transition from mainline to branch

Discussion in 'HO Scale Model Trains' started by basementdweller, Aug 30, 2004.

  1. I used HO scale cork for my mainlines and wish to use something smaller for branchlines as the cork looks too big, any suggestions, and how do I go about the transition so I don't have a low spot for trains to uncouple.
  2. Fred_M

    Fred_M Guest

    Sheet cork from Lowes. Just put it under the entire yard. Fred
  3. NYC-BKO

    NYC-BKO Member

    You can use N scale cork or as Fred suggests the thinner sheet cork or as I did in my yard nothing, which drops it down considerably lower than the mains. It's your choice!:confused:
  4. Gary Pfeil

    Gary Pfeil Active Member

    What Fred suggested is fine for a yard, if you want a suggestion of roadbed height but want to make the secondary trackage lower than the main, you can still use the cork he suggested, cut to the appropriate width strips. Shoulders can be shaved. The HO cork can be shaved down over a foot or so distance to meet the height of the sheet cork. I've also used N scale cork, but when you align the two halves so their shoulders are even with the HO cork, you have a strip down the center with no cork. I just filled that in with spackle.

    Shaving the cork, for me, has been a PITA. Perhaps others have suggestions on how to do it. Instead, I've often built up a "ramp" on top of the lower cork. I take a piece of plywood (1/2" or more) some wax paper and a can of expandable foam. If there is a curve I cut the plywood to match the curve. The plywood will be screwed down at each end of the ramp, and its bottom side covered with the wax paper. Do not attach the wax paper to the wood. When the wood fits properly, apply the foam, put the wood on top and screw it down. When you remove the wood the wax paper will stay on the foam, you can trim the edges and leave it. Use knife,rasps or surform tool to get rid of the excess foam which came out the sides. I did this first on a s curve dropping 1/4 from a main to a freight house siding over a distance of 2 feet, it was easier than anything else I could think of at the time.
  5. Fred_M

    Fred_M Guest

    Ramps, build them from lamanated cerial box. Make each strip a bit shorter and cover them when done with the thinner cork. The box thickness makes a smoother transition when covered with cork than you may think. Fred
  6. RailRon

    RailRon Active Member

    I bought cork tiles (1 ft square, thickness about 1/8") in a do-it-yourself center. Then I cut strips wide enough for the tracks (here it's narrow gauge) and glued them to the subroadbed. Finally I painted the whole thing with earth colored latex paint before adding the tracks.

    As Fred suggested, in a yard I would use the full size tiles because yard tracks nearly always are level with the ground.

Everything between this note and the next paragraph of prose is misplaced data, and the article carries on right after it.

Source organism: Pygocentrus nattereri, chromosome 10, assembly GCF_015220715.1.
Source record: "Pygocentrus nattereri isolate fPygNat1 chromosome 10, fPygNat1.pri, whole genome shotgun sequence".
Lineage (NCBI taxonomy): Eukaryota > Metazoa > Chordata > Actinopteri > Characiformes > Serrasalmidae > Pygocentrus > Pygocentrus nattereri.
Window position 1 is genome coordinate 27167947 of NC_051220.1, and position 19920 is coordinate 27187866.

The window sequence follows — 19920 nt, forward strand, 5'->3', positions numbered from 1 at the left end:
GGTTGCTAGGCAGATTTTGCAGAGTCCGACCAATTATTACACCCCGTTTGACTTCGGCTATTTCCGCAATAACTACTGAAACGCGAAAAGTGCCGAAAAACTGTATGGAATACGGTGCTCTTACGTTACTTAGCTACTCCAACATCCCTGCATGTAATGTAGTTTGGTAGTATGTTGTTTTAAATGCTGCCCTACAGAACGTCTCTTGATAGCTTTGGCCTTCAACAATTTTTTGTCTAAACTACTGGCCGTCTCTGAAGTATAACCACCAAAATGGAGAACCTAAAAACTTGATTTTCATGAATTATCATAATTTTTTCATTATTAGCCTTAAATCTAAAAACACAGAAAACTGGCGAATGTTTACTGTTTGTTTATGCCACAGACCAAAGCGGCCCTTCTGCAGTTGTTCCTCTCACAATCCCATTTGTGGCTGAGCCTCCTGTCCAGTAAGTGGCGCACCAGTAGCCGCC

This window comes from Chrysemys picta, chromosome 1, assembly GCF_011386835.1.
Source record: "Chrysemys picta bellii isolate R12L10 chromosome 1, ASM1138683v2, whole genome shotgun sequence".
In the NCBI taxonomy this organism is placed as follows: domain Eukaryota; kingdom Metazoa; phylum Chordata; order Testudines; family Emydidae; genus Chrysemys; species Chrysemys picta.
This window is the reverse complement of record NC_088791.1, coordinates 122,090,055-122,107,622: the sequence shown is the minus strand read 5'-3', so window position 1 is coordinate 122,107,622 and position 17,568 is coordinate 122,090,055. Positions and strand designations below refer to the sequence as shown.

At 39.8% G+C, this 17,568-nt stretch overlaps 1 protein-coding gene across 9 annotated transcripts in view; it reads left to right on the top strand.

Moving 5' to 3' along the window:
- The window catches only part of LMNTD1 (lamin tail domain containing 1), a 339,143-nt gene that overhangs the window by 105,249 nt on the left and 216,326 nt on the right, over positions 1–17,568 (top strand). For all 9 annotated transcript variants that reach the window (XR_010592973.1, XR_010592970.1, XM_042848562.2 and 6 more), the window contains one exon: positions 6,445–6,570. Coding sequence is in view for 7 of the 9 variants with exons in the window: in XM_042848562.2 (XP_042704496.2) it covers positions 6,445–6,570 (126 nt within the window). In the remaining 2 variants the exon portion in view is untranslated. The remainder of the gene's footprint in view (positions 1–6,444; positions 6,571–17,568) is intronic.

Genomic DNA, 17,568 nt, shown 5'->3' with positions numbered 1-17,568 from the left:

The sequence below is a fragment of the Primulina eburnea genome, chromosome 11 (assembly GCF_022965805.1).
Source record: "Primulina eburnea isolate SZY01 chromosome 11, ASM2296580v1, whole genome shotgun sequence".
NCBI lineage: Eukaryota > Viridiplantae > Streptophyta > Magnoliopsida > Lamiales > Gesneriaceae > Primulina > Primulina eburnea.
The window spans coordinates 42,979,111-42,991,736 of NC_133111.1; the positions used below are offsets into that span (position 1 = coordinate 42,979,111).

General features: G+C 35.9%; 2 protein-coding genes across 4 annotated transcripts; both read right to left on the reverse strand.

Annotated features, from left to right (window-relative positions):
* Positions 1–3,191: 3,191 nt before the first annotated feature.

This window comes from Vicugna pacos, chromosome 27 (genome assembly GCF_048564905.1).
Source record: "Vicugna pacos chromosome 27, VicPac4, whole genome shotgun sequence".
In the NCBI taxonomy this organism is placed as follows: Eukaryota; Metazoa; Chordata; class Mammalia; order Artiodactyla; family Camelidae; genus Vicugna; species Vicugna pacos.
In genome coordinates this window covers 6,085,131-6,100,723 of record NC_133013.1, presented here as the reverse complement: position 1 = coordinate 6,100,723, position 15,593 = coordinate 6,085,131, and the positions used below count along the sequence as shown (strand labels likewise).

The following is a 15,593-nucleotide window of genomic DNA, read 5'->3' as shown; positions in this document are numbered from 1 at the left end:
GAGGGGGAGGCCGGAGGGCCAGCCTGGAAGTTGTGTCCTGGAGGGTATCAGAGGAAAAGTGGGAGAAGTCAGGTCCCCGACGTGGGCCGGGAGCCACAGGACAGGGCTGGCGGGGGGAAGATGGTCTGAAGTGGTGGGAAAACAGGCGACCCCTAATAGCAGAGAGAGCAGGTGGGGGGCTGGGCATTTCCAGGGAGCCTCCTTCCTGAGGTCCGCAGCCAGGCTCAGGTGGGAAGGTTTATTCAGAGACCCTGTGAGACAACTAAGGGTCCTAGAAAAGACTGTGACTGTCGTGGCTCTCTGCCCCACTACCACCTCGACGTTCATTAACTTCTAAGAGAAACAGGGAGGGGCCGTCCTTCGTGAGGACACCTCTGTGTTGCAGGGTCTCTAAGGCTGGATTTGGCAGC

The pic shows the future ashpit of my loco terminal. On the siding in the foreground I already added the ties for my handlaid track.
    So far I'm happy with this sort of roadbed.


    Attached Files:

  7. Let me run this by you, today I noticed on a local branch line that the rail ties are almost sunken into the ground and what little ballast there is spreads out quite a bit, no defined shoulder of any kind. Couldn't I recreate this by not using any cork at all and just place the flex track directly on the foam base and spread some ballast around the ties? Am I missing something?
    Thanks for all the ideas.
  8. NYC-BKO

    NYC-BKO Member

    Yes you can!!! Alot of branches aren't well maintained and there is no defined shoulder, besides speeds on these are usually slow anyway, they don't need to be well maintained.
    If you're putting it on foam you don't need any sound deadening qualities of cork.
    Go for it.
  9. jon-monon

    jon-monon Active Member

    dats whad I do Check back for better pix soon. I've used door shims for for the ramp in the past as well as other idears mentioned. :p
  10. lemscate

    lemscate New Member

    When I have to ramp flextrack down, I just lay one end on the high part, then attach the other end to the low part. I let the track form a natural vertical curve, then fill the void with ballast (sand or dirt would work to conserve ballast) and soak it when gluing the ballast. Looks good, and you don't have to worry about sharp vertical curves.
  11. brakie

    brakie Active Member

  12. Thanks everyone, no cork it is.
  13. jon-monon

    jon-monon Active Member

    Last night I posted some pics of the (mostly) finished product at the link in my above post.
  14. Fred_M

    Fred_M Guest

    Because most yards are not in a hole guys. They raise the ground in the yard to match main track heigth. Even in a hump yard they raised the hump higher, not the mains nor lower the yard. They attempt to keep the tracks level as possibe, lots of through traffic go through yards without stopping. That's why I build up with cork rather than lower the mains. Fred

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